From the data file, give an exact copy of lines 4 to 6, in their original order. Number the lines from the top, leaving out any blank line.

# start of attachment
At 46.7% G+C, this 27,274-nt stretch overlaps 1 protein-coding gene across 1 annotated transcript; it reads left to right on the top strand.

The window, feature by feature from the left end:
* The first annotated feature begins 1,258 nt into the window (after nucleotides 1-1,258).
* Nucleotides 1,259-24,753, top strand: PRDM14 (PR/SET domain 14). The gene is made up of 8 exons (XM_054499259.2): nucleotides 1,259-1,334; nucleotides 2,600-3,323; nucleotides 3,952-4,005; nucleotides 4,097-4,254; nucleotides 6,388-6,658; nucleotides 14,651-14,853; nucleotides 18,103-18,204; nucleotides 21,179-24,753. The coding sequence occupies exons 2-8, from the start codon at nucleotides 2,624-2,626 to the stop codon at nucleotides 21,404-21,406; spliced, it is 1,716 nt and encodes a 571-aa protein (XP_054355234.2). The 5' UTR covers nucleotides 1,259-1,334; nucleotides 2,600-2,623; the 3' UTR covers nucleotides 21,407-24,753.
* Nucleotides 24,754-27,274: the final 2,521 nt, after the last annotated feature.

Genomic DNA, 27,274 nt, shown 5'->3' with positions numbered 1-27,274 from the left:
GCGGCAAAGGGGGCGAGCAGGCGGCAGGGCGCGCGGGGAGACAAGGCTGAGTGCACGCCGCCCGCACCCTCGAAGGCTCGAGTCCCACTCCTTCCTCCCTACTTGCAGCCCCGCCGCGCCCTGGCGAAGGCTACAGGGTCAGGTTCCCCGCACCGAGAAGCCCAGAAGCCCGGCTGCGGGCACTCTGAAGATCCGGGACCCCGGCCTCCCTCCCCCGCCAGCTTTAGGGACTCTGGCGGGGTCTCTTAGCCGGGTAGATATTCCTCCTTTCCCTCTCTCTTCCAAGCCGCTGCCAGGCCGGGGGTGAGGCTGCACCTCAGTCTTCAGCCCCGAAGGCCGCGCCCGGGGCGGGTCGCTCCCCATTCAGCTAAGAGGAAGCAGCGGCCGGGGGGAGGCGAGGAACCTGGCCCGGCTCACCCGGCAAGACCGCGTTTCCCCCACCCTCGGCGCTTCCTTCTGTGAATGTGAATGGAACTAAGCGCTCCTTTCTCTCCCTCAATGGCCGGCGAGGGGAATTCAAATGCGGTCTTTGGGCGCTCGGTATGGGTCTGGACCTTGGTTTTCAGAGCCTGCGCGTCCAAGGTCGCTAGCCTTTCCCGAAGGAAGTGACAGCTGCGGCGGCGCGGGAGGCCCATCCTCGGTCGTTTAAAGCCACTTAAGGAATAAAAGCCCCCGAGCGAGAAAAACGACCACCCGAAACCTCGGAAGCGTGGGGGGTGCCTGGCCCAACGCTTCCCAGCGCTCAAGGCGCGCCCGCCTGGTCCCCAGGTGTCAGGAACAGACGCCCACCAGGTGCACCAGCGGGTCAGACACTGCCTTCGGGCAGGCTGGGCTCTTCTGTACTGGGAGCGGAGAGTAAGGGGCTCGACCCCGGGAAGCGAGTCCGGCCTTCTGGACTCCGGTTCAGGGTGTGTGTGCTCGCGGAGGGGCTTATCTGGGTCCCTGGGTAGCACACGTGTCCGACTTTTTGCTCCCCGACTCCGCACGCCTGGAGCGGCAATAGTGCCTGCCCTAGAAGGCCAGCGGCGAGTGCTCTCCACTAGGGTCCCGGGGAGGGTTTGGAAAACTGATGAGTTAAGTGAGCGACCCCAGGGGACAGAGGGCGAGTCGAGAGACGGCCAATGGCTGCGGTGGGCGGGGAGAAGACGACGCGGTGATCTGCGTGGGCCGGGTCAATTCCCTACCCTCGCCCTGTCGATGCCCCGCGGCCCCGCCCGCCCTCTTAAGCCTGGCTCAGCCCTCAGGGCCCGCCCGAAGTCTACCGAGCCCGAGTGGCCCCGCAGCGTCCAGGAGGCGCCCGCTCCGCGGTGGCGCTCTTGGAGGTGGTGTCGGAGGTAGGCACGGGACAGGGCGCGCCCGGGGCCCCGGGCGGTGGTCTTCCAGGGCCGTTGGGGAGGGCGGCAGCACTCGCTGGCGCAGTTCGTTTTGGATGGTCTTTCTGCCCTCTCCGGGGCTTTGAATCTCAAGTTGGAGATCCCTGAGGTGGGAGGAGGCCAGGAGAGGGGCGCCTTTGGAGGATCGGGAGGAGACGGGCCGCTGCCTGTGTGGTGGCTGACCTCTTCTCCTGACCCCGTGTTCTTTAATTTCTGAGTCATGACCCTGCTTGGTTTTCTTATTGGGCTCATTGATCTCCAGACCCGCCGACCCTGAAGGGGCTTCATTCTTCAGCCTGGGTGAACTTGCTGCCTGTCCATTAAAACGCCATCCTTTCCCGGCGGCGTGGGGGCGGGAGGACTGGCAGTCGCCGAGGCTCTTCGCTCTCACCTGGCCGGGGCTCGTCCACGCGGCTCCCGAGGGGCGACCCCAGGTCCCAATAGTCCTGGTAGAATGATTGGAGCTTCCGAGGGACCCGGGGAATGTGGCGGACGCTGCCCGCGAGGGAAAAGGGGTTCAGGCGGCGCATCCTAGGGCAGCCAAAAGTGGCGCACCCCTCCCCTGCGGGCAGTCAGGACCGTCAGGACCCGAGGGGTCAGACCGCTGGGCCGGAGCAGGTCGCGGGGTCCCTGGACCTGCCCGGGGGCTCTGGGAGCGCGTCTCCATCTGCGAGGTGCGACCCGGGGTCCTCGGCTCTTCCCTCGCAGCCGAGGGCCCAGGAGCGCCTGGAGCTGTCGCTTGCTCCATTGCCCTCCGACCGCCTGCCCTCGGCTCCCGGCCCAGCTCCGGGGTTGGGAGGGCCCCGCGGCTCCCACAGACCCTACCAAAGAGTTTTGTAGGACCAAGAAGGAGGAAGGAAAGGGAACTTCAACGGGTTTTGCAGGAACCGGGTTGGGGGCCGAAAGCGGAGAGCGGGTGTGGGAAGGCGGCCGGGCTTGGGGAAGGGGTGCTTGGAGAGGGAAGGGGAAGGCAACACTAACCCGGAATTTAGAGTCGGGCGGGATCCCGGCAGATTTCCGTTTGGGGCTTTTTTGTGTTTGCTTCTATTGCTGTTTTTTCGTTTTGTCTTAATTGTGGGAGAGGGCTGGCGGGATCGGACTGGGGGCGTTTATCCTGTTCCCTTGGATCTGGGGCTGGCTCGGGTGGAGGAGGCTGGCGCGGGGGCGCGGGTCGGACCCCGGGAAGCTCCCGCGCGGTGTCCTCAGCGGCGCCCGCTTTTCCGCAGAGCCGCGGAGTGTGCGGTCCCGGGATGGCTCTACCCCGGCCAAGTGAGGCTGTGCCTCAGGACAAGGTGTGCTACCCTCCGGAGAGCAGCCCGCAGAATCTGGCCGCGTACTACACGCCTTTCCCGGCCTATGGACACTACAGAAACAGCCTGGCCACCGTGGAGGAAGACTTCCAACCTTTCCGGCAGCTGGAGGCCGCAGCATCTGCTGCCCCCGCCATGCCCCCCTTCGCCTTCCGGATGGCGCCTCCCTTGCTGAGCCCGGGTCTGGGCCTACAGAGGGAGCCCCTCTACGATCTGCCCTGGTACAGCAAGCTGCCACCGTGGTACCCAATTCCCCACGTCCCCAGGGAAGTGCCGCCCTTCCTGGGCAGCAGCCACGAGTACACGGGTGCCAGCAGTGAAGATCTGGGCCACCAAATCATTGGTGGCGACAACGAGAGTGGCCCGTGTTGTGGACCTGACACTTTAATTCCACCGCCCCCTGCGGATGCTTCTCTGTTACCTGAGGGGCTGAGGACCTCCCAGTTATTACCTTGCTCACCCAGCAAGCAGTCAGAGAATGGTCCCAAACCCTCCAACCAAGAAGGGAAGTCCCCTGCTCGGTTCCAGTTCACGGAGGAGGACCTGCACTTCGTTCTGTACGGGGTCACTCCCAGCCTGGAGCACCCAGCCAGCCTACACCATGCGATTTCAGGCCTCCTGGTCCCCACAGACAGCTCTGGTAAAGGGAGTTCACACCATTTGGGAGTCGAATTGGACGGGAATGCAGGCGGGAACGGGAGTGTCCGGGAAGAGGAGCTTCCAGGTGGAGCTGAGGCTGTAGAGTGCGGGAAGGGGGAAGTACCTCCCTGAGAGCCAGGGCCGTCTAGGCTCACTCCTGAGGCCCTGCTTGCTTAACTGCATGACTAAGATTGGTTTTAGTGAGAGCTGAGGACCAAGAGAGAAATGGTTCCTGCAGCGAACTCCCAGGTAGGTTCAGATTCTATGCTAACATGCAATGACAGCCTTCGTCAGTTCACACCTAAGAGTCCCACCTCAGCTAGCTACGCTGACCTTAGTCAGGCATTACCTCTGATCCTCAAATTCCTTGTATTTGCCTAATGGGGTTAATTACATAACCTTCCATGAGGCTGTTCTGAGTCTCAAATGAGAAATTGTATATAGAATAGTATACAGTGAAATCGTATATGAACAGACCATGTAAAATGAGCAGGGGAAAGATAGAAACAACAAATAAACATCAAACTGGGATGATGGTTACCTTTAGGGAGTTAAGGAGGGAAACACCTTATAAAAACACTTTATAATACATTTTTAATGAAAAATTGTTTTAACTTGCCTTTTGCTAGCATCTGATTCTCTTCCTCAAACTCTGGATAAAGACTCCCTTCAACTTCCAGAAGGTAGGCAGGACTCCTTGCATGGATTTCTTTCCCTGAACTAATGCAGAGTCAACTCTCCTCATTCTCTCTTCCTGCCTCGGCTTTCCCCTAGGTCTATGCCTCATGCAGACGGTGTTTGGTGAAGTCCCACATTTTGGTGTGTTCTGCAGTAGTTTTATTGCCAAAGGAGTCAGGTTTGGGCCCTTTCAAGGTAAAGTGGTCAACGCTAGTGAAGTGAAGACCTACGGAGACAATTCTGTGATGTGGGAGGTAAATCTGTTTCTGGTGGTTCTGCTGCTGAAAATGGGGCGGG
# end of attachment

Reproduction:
* Nucleotides 1,259-24,753, top strand: PRDM14 (PR/SET domain 14). The gene is made up of 8 exons (XM_054499259.2): nucleotides 1,259-1,334; nucleotides 2,600-3,323; nucleotides 3,952-4,005; nucleotides 4,097-4,254; nucleotides 6,388-6,658; nucleotides 14,651-14,853; nucleotides 18,103-18,204; nucleotides 21,179-24,753. The coding sequence occupies exons 2-8, from the start codon at nucleotides 2,624-2,626 to the stop codon at nucleotides 21,404-21,406; spliced, it is 1,716 nt and encodes a 571-aa protein (XP_054355234.2). The 5' UTR covers nucleotides 1,259-1,334; nucleotides 2,600-2,623; the 3' UTR covers nucleotides 21,407-24,753.
* Nucleotides 24,754-27,274: the final 2,521 nt, after the last annotated feature.

Genomic DNA, 27,274 nt, shown 5'->3' with positions numbered 1-27,274 from the left: